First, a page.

Recurrent somatic mutations underlie corticotropin-independent Cushing's syndrome

Yusuke Sato, Shigekatsu Maekawa, Ryohei Ishii, Masashi Sanada, Teppei Morikawa, Yuichi Shiraishi, Kenichi Yoshida, Yasunobu Nagata, Aiko Sato-Otsubo, Tetsuichi Yoshizato, Hiromichi Suzuki, Yusuke Shiozawa, Keisuke Kataoka, Ayana Kon, Kosuke Aoki, Kenichi Chiba, Hiroko Tanaka, Haruki Kume, Satoru Miyano, Masashi FukayamaOsamu Nureki, Yukio Homma, Seishi Ogawa

Research output: Contribution to journalArticlepeer-review

158 Citations (Scopus)


Cushing's syndrome is caused by excess cortisol production from the adrenocortical gland. In corticotropin-independent Cushing's syndrome, the excess cortisol production is primarily attributed to an adrenocortical adenoma, in which the underlying molecular pathogenesis has been poorly understood. We report a hotspot mutation (L206R) in PRKACA, which encodes the catalytic subunit of cyclic adenosine monophosphate (cAMP)-dependent protein kinase (PKA), in more than 50% of cases with adrenocortical adenomas associated with corticotropin-independent Cushing's syndrome.The L206R PRKACA mutant abolished its binding to the regulatory subunit of PKA (PRKAR1A) that inhibits catalytic activity of PRKACA, leading to constitutive, cAMP-independent PKA activation. These results highlight the major role of cAMP-independent activation of cAMP/PKA signaling by somatic mutations in corticotropin-independent Cushing's syndrome, providing insights into the diagnosis and therapeutics of this syndrome.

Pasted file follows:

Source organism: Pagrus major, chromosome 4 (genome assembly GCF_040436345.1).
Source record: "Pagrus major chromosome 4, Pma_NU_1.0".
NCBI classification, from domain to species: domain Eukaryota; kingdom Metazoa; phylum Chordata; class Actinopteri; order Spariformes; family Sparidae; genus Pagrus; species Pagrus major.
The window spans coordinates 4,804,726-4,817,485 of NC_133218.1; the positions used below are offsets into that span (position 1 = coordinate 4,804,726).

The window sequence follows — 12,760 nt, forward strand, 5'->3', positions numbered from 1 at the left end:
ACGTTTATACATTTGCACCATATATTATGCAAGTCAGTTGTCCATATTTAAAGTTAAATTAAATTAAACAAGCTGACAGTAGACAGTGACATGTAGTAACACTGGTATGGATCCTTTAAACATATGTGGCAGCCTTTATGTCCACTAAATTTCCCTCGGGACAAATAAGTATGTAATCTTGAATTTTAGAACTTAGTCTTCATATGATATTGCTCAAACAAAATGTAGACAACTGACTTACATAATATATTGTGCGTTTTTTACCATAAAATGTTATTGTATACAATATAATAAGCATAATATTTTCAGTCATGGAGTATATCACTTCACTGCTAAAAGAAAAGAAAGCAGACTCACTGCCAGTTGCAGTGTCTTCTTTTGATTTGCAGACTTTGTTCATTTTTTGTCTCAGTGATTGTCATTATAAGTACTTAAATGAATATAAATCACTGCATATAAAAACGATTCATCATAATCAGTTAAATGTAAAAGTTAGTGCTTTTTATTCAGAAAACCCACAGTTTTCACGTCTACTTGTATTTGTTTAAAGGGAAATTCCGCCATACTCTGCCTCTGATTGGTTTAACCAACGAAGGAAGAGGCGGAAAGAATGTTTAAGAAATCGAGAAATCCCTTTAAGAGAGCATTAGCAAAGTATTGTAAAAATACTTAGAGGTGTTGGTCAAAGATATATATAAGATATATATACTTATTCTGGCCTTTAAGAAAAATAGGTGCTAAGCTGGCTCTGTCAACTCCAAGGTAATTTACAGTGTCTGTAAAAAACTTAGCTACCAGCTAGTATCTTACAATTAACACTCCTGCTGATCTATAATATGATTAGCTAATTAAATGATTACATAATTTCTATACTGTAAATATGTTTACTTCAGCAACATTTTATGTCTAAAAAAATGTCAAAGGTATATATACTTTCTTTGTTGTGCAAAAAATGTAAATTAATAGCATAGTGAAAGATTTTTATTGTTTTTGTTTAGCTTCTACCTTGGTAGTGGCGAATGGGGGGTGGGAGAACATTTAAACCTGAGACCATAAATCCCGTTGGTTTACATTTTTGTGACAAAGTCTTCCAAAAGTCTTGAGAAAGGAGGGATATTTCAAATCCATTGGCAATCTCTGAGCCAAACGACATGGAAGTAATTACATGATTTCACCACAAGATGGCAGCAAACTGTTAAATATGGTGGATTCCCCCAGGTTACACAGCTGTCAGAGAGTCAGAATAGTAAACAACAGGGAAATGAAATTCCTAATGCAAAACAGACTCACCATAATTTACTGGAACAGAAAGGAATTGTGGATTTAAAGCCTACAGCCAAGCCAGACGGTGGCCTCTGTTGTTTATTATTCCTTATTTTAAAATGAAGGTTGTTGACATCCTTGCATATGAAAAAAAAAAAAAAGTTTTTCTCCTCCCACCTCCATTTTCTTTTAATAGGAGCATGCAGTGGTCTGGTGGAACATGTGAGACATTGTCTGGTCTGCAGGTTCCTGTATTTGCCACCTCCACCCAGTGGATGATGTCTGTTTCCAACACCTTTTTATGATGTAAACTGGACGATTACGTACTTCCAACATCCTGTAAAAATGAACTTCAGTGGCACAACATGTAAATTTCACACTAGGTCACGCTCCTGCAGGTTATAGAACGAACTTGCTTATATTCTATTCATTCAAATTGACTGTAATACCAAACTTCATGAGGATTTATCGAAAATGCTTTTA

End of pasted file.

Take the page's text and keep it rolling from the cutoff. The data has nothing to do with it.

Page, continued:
Original languageEnglish
Pages (from-to)917-920
Number of pages4
Issue number6186
Publication statusPublished - 2014
Externally publishedYes

ASJC Scopus subject areas

  • General


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